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A Collection of Fungi
2nd year of Taishō (1913)
Author: Tanaka Nagane

This text is titled “A Collection of Fungi.”

“Fungi” are commonly known as “mushrooms.” This text illustrates the 540 varieties of mushrooms found in Japan and on the Korean peninsula. The author, Tanaka Nagane, was a mushroom researcher and advocate of agricultural reform from the Meiji through Taishō periods (late 1860’s through the 1920’s).

Coming from a farming family in Niigata prefecture, he hoped to improve the income of poor farmers in mountain villages. In order to improve mushroom cultivation he pioneered cultivation of shitake mushrooms via artificial inoculation. In order to promote this cultivation method, he traveled throughout Japan his whole life. Neither owning his own home, nor marrying or having children, he dedicated his life to promoting the agricultural industry of impoverished Japanese villages. Today, most of the mushrooms you buy in the supermarket are the product of artificial inoculation and each one of the techniques used to create these mushrooms is a descendant of Nagane’s pioneering methods.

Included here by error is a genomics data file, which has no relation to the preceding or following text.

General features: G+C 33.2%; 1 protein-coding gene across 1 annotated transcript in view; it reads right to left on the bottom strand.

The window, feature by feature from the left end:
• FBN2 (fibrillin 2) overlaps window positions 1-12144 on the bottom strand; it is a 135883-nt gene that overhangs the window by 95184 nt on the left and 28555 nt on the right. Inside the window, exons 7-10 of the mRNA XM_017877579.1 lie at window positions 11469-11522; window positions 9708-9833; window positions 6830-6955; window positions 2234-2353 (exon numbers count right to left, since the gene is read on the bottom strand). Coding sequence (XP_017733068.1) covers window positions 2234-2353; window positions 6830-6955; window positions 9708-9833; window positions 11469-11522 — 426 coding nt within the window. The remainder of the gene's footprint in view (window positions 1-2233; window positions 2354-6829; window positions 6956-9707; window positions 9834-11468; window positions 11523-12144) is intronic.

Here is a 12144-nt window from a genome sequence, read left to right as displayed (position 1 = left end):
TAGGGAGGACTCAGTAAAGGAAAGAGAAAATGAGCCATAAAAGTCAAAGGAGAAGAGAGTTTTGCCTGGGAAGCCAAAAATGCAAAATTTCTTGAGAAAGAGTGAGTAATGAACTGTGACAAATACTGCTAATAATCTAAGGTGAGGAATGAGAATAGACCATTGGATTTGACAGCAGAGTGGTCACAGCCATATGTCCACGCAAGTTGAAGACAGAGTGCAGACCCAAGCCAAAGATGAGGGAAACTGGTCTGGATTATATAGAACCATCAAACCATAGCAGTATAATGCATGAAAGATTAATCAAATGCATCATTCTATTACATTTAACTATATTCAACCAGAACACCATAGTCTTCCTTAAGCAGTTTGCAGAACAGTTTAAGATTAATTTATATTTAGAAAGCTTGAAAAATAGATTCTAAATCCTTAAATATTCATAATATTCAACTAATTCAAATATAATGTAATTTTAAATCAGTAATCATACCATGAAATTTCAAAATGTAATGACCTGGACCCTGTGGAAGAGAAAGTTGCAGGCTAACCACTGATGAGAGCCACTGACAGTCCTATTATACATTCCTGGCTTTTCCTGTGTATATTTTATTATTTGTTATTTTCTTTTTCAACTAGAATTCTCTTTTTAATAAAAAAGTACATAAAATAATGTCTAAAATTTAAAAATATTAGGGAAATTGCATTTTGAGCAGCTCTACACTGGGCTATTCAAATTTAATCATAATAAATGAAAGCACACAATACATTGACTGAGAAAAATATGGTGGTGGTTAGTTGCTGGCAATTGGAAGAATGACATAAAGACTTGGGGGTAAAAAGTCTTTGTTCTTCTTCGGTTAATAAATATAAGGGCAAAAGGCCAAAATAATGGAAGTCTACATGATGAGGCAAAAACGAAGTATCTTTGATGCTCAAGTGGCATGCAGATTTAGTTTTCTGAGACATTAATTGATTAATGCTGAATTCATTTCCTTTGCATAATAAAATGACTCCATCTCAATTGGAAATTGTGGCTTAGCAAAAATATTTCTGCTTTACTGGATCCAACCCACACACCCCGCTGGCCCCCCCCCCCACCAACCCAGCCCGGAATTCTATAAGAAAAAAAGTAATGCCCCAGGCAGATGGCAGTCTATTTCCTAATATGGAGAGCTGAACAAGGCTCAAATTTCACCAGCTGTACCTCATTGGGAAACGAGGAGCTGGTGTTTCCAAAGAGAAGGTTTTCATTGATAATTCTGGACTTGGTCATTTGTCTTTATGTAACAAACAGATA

During Nagane’s final years, he retired from instructing about shitake mushrooms and lived with various friends among the literati of the Mikawa area and in thanks for their hospitality gave them many texts. In Nishio city, he lived in the Shōun-ji Temple in Nakamachi, in the Chōen-ji Temple and the Nagura family house in Kaifuku, and in the Katō family house in Kaminagara, etc. and left several works in each location. A Collection of Fungi was written in 1913 for Sugiura Kirin, a large landowner in Kamiyata.

In his younger years, Nagane trained as an artist and for a period of time studied newly imported cutting-edge western-style fungal studies at Tokyo Imperial University. Combined with his keen observational and drawing skills, he was able to adroitly depict the minute characteristics of mushrooms, making A Collection of Fungi a particularly impressive horticultural guide.